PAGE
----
In the early 90s, we experienced many hours of power outages, 3 to 10 hours at a time. Without electricity, we used candles to light up our dinners and school work.
Our president was Fidel V. Ramos who, they said, inherited the power problem from Corazon Aquino, the country's 11th president. Reports said she failed to build enough power plants, thus, the struggle to keep our houses lit from evening to dawn.
I don't recall how long this lasted, but this was my earliest memory of Philippine politics: power outages, thievery, and fanning myself through the sweltering heat.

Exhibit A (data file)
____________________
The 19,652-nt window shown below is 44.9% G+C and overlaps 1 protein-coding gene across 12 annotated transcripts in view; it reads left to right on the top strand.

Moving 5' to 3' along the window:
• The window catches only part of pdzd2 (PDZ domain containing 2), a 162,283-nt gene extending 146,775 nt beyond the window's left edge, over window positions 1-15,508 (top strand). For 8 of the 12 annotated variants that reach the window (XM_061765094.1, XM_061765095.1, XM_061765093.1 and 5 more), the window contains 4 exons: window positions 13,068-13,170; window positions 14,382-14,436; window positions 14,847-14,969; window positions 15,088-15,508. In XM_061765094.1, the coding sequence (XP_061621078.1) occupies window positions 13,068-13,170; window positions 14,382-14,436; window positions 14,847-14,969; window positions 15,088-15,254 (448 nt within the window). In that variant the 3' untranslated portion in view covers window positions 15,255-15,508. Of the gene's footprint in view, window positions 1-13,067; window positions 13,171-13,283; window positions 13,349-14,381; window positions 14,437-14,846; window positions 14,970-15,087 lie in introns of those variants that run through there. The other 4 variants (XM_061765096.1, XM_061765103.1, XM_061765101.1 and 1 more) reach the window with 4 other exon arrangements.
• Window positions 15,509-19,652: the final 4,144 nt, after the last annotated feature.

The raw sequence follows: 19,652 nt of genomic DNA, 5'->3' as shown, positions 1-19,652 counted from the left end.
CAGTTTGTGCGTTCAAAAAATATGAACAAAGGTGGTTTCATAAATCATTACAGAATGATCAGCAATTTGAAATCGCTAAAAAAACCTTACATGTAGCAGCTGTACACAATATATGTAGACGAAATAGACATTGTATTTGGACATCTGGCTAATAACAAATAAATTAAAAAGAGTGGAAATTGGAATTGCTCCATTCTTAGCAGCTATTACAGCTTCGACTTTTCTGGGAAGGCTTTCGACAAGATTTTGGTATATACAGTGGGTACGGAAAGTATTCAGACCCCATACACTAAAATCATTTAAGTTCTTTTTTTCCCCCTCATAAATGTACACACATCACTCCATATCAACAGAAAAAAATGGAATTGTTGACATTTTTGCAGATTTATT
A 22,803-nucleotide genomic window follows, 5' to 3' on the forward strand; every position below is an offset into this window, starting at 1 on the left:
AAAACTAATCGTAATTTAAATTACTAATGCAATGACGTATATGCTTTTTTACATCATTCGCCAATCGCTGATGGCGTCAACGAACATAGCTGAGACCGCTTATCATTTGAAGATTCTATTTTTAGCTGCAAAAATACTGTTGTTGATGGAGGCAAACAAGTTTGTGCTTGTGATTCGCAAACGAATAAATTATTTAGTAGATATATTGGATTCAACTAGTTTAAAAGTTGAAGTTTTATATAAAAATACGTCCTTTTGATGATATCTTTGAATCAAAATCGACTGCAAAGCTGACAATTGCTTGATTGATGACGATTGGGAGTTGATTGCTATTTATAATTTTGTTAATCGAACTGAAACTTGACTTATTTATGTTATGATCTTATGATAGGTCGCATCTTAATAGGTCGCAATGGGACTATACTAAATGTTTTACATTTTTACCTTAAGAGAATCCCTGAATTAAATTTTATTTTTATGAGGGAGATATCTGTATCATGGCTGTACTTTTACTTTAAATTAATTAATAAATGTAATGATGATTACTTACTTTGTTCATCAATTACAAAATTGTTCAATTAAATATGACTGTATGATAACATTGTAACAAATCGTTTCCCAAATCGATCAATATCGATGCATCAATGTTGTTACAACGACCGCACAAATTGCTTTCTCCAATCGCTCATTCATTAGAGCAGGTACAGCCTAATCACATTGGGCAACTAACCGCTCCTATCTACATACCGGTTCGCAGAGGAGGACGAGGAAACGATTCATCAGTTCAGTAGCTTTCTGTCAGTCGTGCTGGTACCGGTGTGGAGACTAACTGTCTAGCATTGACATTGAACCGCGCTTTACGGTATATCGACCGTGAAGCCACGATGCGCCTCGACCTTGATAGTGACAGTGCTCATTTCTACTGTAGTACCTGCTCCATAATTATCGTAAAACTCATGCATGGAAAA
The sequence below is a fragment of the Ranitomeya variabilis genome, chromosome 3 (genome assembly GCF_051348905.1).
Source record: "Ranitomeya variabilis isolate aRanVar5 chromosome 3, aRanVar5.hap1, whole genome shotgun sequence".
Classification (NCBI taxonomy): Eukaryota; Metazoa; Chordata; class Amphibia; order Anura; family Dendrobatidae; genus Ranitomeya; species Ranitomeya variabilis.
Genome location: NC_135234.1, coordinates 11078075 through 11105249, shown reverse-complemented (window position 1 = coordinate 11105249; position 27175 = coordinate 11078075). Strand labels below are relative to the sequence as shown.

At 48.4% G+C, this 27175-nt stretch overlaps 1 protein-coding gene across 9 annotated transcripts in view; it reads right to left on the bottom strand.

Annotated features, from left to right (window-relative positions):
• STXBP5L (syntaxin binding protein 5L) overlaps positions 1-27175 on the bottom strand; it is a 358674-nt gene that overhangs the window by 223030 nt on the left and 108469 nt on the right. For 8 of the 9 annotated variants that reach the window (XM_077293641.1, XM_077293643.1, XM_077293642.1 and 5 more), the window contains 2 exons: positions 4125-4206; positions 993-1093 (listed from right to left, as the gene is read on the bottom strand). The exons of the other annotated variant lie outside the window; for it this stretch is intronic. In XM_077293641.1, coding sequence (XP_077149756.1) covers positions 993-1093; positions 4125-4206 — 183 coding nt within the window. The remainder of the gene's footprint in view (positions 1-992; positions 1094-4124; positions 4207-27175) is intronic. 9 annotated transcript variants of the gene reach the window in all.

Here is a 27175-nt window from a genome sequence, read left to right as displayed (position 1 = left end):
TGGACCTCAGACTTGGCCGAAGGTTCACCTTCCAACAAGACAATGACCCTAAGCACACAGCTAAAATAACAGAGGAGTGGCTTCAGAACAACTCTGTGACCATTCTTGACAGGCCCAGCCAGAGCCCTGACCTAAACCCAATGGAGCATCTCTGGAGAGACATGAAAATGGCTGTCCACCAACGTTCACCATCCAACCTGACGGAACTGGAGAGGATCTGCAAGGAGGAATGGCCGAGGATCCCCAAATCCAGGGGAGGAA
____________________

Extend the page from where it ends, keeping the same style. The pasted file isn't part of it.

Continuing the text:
The memory of politics from childhood
The Philippines has had a corrupt government since the day I was born. That’s what I’ve been conditioned to think by what I saw on TV, heard on the radio, and from conversations heard at home. When I grew into an adult, they proved to be true.
Now that I’m older, my beliefs about our government have not changed at all. Politicians pull dirty tactics to win, and, when they do, they amass money and power out of greed. That’s how it has always been.
But there is one woman who shattered that belief. She is Leni Robredo.